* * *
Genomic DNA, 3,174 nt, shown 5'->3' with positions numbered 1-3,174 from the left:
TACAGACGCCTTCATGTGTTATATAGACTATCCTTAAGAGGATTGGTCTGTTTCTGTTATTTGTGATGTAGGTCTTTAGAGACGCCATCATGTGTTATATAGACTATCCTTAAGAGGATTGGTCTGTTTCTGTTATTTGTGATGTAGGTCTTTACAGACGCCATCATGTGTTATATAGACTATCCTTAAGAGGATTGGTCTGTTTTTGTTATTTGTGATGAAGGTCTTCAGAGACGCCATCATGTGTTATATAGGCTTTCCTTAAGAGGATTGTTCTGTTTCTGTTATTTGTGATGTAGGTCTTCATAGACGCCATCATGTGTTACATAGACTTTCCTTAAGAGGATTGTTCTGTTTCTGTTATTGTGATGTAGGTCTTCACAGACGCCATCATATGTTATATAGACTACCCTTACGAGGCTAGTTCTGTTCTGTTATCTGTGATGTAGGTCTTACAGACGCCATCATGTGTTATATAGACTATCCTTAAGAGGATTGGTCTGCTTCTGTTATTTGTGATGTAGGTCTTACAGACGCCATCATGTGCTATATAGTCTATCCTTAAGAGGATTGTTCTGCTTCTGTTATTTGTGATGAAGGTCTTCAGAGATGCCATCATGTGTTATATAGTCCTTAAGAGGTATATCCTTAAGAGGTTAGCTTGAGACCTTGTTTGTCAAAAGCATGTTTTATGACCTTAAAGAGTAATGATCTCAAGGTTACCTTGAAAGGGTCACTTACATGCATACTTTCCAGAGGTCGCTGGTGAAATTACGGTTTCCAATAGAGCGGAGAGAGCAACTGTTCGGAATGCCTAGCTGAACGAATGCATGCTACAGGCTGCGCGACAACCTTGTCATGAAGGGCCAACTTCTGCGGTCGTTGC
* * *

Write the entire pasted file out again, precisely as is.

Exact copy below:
Genomic DNA, 3,174 nt, shown 5'->3' with positions numbered 1-3,174 from the left:
TACAGACGCCTTCATGTGTTATATAGACTATCCTTAAGAGGATTGGTCTGTTTCTGTTATTTGTGATGTAGGTCTTTAGAGACGCCATCATGTGTTATATAGACTATCCTTAAGAGGATTGGTCTGTTTCTGTTATTTGTGATGTAGGTCTTTACAGACGCCATCATGTGTTATATAGACTATCCTTAAGAGGATTGGTCTGTTTTTGTTATTTGTGATGAAGGTCTTCAGAGACGCCATCATGTGTTATATAGGCTTTCCTTAAGAGGATTGTTCTGTTTCTGTTATTTGTGATGTAGGTCTTCATAGACGCCATCATGTGTTACATAGACTTTCCTTAAGAGGATTGTTCTGTTTCTGTTATTGTGATGTAGGTCTTCACAGACGCCATCATATGTTATATAGACTACCCTTACGAGGCTAGTTCTGTTCTGTTATCTGTGATGTAGGTCTTACAGACGCCATCATGTGTTATATAGACTATCCTTAAGAGGATTGGTCTGCTTCTGTTATTTGTGATGTAGGTCTTACAGACGCCATCATGTGCTATATAGTCTATCCTTAAGAGGATTGTTCTGCTTCTGTTATTTGTGATGAAGGTCTTCAGAGATGCCATCATGTGTTATATAGTCCTTAAGAGGTATATCCTTAAGAGGTTAGCTTGAGACCTTGTTTGTCAAAAGCATGTTTTATGACCTTAAAGAGTAATGATCTCAAGGTTACCTTGAAAGGGTCACTTACATGCATACTTTCCAGAGGTCGCTGGTGAAATTACGGTTTCCAATAGAGCGGAGAGAGCAACTGTTCGGAATGCCTAGCTGAACGAATGCATGCTACAGGCTGCGCGACAACCTTGTCATGAAGGGCCAACTTCTGCGGTCGTTGC